Professor Cheng said he was pleased with the strong testing response in Bendigo after virus fragments were detected in the wastewater there.
“Pleasingly, the repeat testing from all the Bendigo catchments wastewater samples are negative, but we still encourage people who are in the Bendigo area but even the mildest of symptoms to come forward for testing,” he said.
A record 141,259 doses of COVID-19 vaccine were administered nationwide on Wednesday, as Victoria administered more than 50,000 doses for the second day in a row. Health authorities also processed a record 57,519 COVID-19 tests in the 24 hours to midnight.
Thursday’s three new cases took the total number of infections linked to the outbreak to 63, with one of the cases, an aged care resident at Arcare Maidstone Aged Care, already revealed on Wednesday. Another was the child of an existing case and the third was a staff member at the Port Melbourne workplace cluster that crosses over with the greater City of Whittlesea outbreak.
Financial assistance and a quarantine decision
Federal Treasurer Josh Frydenberg and Prime Minister Scott Morrison said applications for the “temporary COVID disaster payment” would open on Tuesday.
The support payments come with some caveats, however: It only applies to people who are at least 17 years old, and they have to be Australian citizens, residents or visa holders with a right to work here. Recipients must declare that they have lost income, live or work in a declared federal hotspot, and while they do not have to have used up all their annual leave, they must have “insufficient other entitlements” such as pandemic sick leave.
A week into Victoria’s lockdown and with Melbourne facing at least another week of tight restrictions, Mr Frydenberg also said Avalon was in the box seat as preferred quarantine site.
“Avalon does have some very positive characteristics to it, obliviously being near an airport and that’s relevant in this case,” Mr Frydenberg said on 3AW radio.
He did not confirm the selection outright but said a decision was “imminent”.
A more transmissible strain?
The new cases come amid a debate over the virulence of the latest outbreak. Australia’s peak pandemic advisory group has found that the COVID-19 strain at the centre of the outbreak is not moving faster than other variants of the virus or spreading in new, unexpected ways.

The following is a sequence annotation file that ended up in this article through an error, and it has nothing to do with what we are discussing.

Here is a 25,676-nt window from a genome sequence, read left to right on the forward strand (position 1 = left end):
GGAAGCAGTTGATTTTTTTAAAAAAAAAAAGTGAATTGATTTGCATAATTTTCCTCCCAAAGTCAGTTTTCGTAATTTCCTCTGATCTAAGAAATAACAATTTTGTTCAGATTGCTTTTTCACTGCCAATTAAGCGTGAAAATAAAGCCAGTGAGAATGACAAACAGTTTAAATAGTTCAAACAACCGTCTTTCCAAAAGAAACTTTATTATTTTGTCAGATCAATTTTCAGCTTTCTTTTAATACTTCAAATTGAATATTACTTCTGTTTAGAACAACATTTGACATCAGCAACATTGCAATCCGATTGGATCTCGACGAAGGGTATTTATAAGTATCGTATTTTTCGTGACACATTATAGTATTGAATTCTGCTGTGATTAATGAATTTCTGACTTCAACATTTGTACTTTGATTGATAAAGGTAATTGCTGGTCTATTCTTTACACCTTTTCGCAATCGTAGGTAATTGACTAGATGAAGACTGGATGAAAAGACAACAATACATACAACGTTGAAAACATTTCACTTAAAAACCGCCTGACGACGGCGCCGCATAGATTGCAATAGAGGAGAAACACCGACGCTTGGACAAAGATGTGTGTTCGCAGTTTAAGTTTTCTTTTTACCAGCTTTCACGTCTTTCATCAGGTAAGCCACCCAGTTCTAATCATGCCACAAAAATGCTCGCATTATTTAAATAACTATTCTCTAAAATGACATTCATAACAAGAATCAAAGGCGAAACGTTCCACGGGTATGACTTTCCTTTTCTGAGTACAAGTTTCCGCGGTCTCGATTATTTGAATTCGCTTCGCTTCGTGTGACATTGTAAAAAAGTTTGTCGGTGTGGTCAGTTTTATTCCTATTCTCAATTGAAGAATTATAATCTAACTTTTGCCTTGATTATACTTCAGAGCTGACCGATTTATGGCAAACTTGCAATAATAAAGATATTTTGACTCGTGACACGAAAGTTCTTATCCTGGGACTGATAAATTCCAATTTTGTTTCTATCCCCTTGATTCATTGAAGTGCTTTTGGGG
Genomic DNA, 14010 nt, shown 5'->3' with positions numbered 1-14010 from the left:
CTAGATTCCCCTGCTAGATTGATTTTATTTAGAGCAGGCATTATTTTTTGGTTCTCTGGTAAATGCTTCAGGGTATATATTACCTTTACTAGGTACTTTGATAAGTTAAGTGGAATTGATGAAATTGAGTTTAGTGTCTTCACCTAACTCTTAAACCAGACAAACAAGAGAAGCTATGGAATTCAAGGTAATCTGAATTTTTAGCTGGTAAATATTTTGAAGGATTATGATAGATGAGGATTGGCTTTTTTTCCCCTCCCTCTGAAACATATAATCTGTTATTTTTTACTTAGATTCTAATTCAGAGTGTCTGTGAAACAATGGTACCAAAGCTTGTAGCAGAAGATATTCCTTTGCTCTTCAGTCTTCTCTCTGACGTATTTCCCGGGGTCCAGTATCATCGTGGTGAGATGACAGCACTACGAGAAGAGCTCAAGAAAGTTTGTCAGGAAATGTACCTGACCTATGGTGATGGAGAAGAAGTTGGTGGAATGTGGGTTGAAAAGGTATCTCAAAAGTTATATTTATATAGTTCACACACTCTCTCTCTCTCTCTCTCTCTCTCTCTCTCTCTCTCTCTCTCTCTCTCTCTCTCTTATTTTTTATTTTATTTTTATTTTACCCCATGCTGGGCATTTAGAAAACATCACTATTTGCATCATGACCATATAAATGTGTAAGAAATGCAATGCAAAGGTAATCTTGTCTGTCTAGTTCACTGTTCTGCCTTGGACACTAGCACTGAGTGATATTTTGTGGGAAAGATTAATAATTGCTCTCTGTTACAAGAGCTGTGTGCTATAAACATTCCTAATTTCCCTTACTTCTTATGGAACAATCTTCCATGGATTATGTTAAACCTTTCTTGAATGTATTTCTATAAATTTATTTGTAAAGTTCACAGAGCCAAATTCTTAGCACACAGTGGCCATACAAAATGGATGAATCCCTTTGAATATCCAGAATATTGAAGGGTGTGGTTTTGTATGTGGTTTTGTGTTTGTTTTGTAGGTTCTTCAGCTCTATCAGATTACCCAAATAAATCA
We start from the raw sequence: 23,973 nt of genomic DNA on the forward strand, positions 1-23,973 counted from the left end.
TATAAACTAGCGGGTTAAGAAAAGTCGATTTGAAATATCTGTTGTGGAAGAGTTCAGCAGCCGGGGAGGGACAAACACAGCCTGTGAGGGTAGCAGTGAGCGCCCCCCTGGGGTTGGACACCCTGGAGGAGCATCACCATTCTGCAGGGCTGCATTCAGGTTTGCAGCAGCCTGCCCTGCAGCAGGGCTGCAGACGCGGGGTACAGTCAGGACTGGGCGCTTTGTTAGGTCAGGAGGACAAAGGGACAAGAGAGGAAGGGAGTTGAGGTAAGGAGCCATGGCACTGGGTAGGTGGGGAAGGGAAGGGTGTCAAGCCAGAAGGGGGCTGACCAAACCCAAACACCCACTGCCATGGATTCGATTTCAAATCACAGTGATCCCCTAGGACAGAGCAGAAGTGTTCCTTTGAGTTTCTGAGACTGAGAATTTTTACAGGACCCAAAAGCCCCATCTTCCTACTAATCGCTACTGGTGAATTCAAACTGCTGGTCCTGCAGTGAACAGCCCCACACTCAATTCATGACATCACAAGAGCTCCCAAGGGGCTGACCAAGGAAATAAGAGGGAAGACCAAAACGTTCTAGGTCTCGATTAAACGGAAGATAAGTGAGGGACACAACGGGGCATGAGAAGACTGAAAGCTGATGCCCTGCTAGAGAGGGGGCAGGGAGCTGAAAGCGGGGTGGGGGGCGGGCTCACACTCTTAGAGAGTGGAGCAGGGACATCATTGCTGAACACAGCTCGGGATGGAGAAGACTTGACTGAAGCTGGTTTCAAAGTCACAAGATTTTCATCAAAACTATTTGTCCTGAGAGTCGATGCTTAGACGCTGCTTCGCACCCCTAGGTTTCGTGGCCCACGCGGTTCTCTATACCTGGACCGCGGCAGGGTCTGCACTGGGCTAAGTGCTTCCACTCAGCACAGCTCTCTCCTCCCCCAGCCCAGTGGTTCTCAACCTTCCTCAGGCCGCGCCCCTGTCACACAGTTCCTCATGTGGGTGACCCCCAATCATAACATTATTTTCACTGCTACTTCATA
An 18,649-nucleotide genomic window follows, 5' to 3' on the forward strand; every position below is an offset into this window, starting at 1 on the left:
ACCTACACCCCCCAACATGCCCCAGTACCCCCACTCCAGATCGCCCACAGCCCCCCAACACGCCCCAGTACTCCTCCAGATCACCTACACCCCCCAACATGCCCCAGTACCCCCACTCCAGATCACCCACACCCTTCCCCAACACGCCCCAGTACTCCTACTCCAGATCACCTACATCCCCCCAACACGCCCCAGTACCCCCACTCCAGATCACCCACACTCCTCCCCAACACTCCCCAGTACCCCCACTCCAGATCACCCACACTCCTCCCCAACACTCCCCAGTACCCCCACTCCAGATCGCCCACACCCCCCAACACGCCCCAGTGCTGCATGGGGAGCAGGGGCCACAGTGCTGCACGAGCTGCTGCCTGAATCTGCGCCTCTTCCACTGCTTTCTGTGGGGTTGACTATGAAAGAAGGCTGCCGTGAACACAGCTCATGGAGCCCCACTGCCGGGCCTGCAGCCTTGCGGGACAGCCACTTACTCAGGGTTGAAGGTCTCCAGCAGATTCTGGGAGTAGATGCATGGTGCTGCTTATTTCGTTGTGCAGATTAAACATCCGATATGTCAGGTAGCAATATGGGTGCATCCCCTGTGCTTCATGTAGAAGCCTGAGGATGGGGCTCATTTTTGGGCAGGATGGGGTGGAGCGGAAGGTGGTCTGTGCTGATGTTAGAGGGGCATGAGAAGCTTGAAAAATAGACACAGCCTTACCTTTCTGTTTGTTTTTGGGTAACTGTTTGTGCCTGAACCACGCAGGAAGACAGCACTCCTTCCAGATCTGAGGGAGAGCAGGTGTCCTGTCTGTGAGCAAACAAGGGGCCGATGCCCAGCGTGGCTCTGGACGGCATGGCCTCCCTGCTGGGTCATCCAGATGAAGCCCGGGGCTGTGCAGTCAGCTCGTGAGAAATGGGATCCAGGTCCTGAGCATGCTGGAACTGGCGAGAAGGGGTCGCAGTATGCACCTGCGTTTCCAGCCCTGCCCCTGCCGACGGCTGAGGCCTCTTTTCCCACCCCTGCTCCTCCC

Chief Health Officer Brett Sutton, who has described the virus strain at large in Melbourne as an “absolute beast” that was spreading “in settings and circumstances we’ve never seen before”, toned down his language on Wednesday, as acting Premier James Merlino detailed the state’s next stage of COVID-19 restrictions.
Professor Cheng says the strain responsible for the current outbreak is more infectious than last year’s strain.
“I would say that it’s more infectious, probably about 50 per cent more infectious than the strain that we had last year,” he said. “It is more infectious in the sense that more people get infected for every case, so I think that’s accurate to say that.”
The state government justified Wednesday’s extension of the lockdown by claiming what is now being called the “Kappa” variant of the virus is more contagious than previous outbreaks and infections are occurring more readily between people who only briefly came into contact.
University of Melbourne Professor James McCaw, an infectious disease expert and member of the Australian Health Protection Principal Committee, which advises the national cabinet, supported the decision to extend lockdown but said there was no evidence that this virus was moving quicker than previous variants.
“There is no epidemiological evidence that this virus spreads faster,” he said. “There is no clear reason to think this virus is spreading in different ways.”
Speaking to Hamish Macdonald on RN Breakfast, Professor Catherine Bennett from Deakin University said the start of any outbreak would always be challenging, but as data has been gathered about transmission familiar patterns were emerging in this spread.
“I think when you’re in the thick of it, particularly if you’re looking at outbreaks that have started weeks ago when you first discover it, there is a tendency to think that the virus is moving faster than you’re anticipating,” Professor Bennett said.
“It can be quite overwhelming, so we’ve, we’ve heard a little bit of that over the last few days and I think that was a bit checked yesterday by the Chief Health Officer.”
While Professor Bennett was optimistic the outbreak would be controlled, the Australian Medical Association’s new Victorian president has said Australia’s opportunity to get ahead of COVID-19 has been squandered.
Dr Roderick McRae, an anaesthetist, intensive care doctor and qualified lawyer, was appointed last week to lead the doctors’ group, taking on the job in the midst of Victoria’s outbreak and concerns over a health system under immense strain.
“You have to be honest and say yes, the golden window is gone,” Dr McRae said. “But we are at silver, and let’s maximise what we can do.”
With Nick Bonyhady, Chip Le Grand, Liam Mannix, Aisha Dow